Regulating Surrogacy in India: A Journey Through Key Bills and Legal Implications
Parenthood is a cherished dream, but not all couples can naturally conceive. Surrogacy, an assisted reproductive method, has provided a means for many to realize their dream of parenthood. However, the lack of clear legislation in India led to unregulated surrogacy practices, often raising concerns. In response, a series of bills and guidelines have been introduced to bring structure and oversight to surrogacy practices. This article explores the history of surrogacy in India, the key aspects of these bills, their legal and constitutional implications, and the impact of the Baby Manji case.
A Historical Perspective
Surrogacy in India traces its roots back to 1978 with the birth of Kanupriya, the country’s first IVF child. Initially, no specific laws governed surrogacy, resulting in unregulated practices. This vacuum allowed for the rapid growth of surrogacy clinics, attracting both Indian and foreign couples.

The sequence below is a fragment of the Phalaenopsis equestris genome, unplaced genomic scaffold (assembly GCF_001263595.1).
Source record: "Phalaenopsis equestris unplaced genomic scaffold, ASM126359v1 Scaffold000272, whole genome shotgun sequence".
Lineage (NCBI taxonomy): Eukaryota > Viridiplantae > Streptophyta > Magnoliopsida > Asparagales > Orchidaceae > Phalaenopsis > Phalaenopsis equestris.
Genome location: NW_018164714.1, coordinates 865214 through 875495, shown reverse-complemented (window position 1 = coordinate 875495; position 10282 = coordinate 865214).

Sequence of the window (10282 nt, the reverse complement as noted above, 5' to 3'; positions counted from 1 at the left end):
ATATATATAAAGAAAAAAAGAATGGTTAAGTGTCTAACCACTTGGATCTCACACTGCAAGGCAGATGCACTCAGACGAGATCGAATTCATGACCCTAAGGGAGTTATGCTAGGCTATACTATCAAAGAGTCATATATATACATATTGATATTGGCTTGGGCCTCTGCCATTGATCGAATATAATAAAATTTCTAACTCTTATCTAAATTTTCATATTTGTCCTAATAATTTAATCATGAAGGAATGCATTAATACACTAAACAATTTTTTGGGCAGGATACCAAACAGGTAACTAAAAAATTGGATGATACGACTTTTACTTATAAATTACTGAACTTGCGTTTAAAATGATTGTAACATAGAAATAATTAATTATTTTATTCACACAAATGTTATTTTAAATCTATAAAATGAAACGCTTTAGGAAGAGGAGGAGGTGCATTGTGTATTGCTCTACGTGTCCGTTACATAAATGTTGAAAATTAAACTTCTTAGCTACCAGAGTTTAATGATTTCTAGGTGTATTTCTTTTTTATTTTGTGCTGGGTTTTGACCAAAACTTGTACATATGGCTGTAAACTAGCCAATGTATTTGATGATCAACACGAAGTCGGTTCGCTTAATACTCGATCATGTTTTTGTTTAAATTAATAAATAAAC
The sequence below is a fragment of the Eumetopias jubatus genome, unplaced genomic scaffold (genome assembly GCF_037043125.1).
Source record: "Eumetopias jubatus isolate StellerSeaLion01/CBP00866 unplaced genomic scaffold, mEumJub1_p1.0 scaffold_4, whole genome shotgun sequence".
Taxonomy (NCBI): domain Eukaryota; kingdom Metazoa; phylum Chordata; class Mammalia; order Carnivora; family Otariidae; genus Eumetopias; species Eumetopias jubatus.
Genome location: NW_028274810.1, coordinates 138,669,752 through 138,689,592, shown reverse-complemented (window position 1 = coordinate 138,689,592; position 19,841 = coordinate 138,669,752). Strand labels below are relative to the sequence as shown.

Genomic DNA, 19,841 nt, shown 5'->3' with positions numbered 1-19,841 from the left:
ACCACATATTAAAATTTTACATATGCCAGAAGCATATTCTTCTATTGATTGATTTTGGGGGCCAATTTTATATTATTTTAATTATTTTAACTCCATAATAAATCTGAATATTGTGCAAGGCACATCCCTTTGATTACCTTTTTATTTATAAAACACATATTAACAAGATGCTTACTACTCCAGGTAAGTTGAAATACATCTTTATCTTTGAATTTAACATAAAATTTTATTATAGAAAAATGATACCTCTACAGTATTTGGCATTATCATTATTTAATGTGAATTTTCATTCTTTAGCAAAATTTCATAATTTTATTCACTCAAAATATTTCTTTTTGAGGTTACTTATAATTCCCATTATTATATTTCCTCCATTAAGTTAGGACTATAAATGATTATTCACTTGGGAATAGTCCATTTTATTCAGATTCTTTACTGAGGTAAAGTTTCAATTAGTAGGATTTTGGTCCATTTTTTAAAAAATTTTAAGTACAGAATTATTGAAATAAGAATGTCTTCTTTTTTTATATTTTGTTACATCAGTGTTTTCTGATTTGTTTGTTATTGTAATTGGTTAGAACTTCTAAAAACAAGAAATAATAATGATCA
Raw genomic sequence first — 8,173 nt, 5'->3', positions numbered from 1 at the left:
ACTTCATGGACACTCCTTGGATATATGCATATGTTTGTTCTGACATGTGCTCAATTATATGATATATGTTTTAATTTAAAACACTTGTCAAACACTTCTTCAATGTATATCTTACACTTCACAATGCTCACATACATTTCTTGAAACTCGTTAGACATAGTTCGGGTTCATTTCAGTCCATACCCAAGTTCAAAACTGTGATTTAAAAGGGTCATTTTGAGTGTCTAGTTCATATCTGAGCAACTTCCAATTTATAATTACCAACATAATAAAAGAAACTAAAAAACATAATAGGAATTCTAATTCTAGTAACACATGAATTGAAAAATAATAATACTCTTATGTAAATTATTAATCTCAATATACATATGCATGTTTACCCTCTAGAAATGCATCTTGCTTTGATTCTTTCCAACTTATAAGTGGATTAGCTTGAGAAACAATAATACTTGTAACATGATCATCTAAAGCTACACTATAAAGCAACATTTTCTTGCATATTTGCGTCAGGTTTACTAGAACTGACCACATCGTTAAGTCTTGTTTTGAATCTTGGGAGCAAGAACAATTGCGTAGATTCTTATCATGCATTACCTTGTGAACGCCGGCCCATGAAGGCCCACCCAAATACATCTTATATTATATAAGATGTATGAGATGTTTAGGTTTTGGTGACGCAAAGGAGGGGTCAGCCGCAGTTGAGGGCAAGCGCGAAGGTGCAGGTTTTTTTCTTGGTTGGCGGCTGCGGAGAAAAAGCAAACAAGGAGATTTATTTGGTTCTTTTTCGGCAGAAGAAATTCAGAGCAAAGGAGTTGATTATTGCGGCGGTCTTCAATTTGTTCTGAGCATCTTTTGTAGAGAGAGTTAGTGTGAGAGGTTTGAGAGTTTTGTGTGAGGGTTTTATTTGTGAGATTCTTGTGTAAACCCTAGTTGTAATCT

The Assisted Reproductive Techniques (Regulation) Bill, 2014
In 2014, the Indian government introduced the Assisted Reproductive Techniques (Regulation) Bill, intended to regulate various assisted reproductive methods, including surrogacy. Key aspects of the bill included:
- Establishment of National and State Boards for oversight and regulation.
- Mandatory registration of clinics and professionals offering assisted reproductive services.
- Age restrictions on intended parents, along with mandatory counselling.
- Guidelines to ensure the welfare of children born through assisted reproductive methods.
However, the 2014 bill did not entirely address the complexities associated with surrogacy.
The Surrogacy Regulation Bill 2016
In response to surrogacy concerns, the Indian government introduced the Surrogacy (Regulation) Bill in 2016. This bill redefined surrogacy and introduced various regulations. Key aspects included:
- Eligibility criteria based on proving “infertility,” defined as the inability to conceive naturally after five years of unprotected coitus or due to specific medical conditions.